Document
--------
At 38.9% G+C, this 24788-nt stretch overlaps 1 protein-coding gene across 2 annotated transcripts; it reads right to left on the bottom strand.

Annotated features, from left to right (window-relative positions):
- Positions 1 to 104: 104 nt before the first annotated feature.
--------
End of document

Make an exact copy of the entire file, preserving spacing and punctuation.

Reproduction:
At 38.9% G+C, this 24788-nt stretch overlaps 1 protein-coding gene across 2 annotated transcripts; it reads right to left on the bottom strand.

Annotated features, from left to right (window-relative positions):
- Positions 1 to 104: 104 nt before the first annotated feature.